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Comment: Re:Such a Waste (Score 2) 65

by Artifakt (#47563707) Attached to: The Hobbit: the Battle of Five Armies Trailer Released

Some of the Hobbit film bits are supposedly from letters JRRT wrote Christopher about 20 years after LOTR came out, describing how he would like to rewrite the book to make it tie in better with LotR and the limited Silmarillion notes he had at the time. Tolkien was supposedly torn between finishing up the Silmarillion or going back and working on a 'better' hobbit first. I suspect there's some truth to this claim - LotR draws from a great many sources that are fundamental in studying early English literature, from Spencer's Faerie Queen to the "Jack the Giant Killer" stories, to the Song of Roland to Beowulf itself, and the Hobbit's literary roots are mostly in one story - the same one Wagner drew on for Das Rheingold. Some of the dwarf naming and such in the Hobbit seems to connect to Finnish mythological tales and maybe some other Scandinavian sources, but the references are mostly truncated there or limited to a few very short phrases to fit in a children's book.
          I can certainly see JRRT deciding to work in some other bits from classics he couldn't really use in LotR. LotR took so long because Tolkien wanted it to have a certain gravitas as fantasy and so aimed for being really encyclopedic in referring to the roots of Fantasy literature, and at least touching broadly on English literature of the mundane and modern kinds. Tolkien even read some Lovecraft (and liked it), probably before writing the scene of the Watcher at the gate to Moria, possibly afterwards to see how it compared, and read or re-read some of the more esoteric works of T. S. Elliot, R L Stevenson and such, maybe just to have a better idea of where he wanted to steer modern English lit. or maybe to see if he needed to actually address these modern works in what he aimed to make his Magnum Opus. What he did afterwards, planning a next stage after becoming such a success, was doubtless quite technically ambitious.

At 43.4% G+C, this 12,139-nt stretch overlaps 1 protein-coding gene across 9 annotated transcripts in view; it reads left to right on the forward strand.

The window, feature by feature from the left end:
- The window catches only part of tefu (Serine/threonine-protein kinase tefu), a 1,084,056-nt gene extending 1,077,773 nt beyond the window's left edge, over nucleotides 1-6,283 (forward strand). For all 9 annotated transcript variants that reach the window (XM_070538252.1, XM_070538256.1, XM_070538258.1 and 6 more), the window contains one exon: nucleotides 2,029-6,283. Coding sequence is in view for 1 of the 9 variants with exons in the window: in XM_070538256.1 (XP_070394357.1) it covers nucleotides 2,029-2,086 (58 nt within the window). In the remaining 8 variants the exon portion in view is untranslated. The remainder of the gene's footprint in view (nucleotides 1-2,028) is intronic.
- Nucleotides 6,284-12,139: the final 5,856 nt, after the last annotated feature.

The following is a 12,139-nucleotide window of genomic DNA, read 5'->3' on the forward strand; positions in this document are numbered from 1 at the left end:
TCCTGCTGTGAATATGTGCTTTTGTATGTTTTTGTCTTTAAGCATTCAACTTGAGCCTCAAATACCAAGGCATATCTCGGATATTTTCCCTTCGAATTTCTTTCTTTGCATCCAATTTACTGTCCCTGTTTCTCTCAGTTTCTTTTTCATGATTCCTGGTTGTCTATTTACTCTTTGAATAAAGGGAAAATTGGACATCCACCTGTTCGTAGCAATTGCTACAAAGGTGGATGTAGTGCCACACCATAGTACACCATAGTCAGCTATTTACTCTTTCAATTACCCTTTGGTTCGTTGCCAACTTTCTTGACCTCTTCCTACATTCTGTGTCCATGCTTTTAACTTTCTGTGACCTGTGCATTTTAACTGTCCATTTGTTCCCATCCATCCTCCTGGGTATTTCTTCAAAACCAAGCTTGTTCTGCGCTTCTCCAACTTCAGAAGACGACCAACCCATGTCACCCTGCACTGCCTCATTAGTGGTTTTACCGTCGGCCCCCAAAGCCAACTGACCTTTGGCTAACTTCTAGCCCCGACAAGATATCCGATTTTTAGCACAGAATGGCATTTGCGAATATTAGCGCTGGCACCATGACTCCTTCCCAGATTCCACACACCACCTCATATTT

I respect people saying they don't like this or that, but some of those people might want to do a little research before they label everything they don't like as not true to Tolkien. In particular, the scenes where the dwarves try to use all the gold to kill the dragon seems to have some real connection to Tolkien's plans for the story, and possibly the way there is more about human 'politics' in Laketown is too. Once people get some idea of what might have been the Hobbit, rewritten for an audience the same age as LotR's, they can rag on the Hobbit equivalents of Elven Shield Surfing twice as hard. (Please! I could have done without half the falls in the Goblin caverns and had the height of the other half quartered, and the extended commercial for the Elven Rafting Riveride at Universal Orlando). Still, not everything here needs to be line for line either.

Comment: Re:Lies and statistics... (Score 1) 276

by Opportunist (#47563617) Attached to: 35% of American Adults Have Debt 'In Collections'

Phew. So they found a way to explain away a number that could make people ponder whether the "all is fine and the state is in control" message we keep hearing over and over could be wrong and their own observations could be right.

Fuck, even people in communist countries knew that their government is lying to them and that they should more rely on what they see in their reality than the crap they get told...

Comment: Re:The American Dream (Score 3, Interesting) 276

by Opportunist (#47563595) Attached to: 35% of American Adults Have Debt 'In Collections'

People just finally saw through the lie that the "American Dream" is: Yes, anyone can win. But not everyone. It's like the lottery.

Plus, the "rules" of the game have changed. It used to be "have an idea, work for it, follow it and in the end, with some luck and hard work, you will be successful!". That was the dream. And that even worked. Yes, for some. Not all. Of course, for every single one that succeeded, there were hundreds that failed. But that one success story kept the dream alive.

Today, it's over. The internet managed to keep it rolling for a bit longer than it would have originally and you have a few more of those "rags-to-riches" stories... only that the successful ones were not in rags by any stretch of the word to begin with. But outside those few stories, there is no chance for anyone to succeed. Corporations have the field divided, and there is NO chance for you to become more than a bit player. Ever. The absolute best you may possibly hope for is that you found an area where it's cheaper to simply buy you away than to entangle you in enough red tape that you willingly hand over your stuff.

The new american dream is simply playing the lottery. Same chance of success with less effort. And it's the same game: Anyone can win. Just not everyone.

There's got to be more to life than compile-and-go.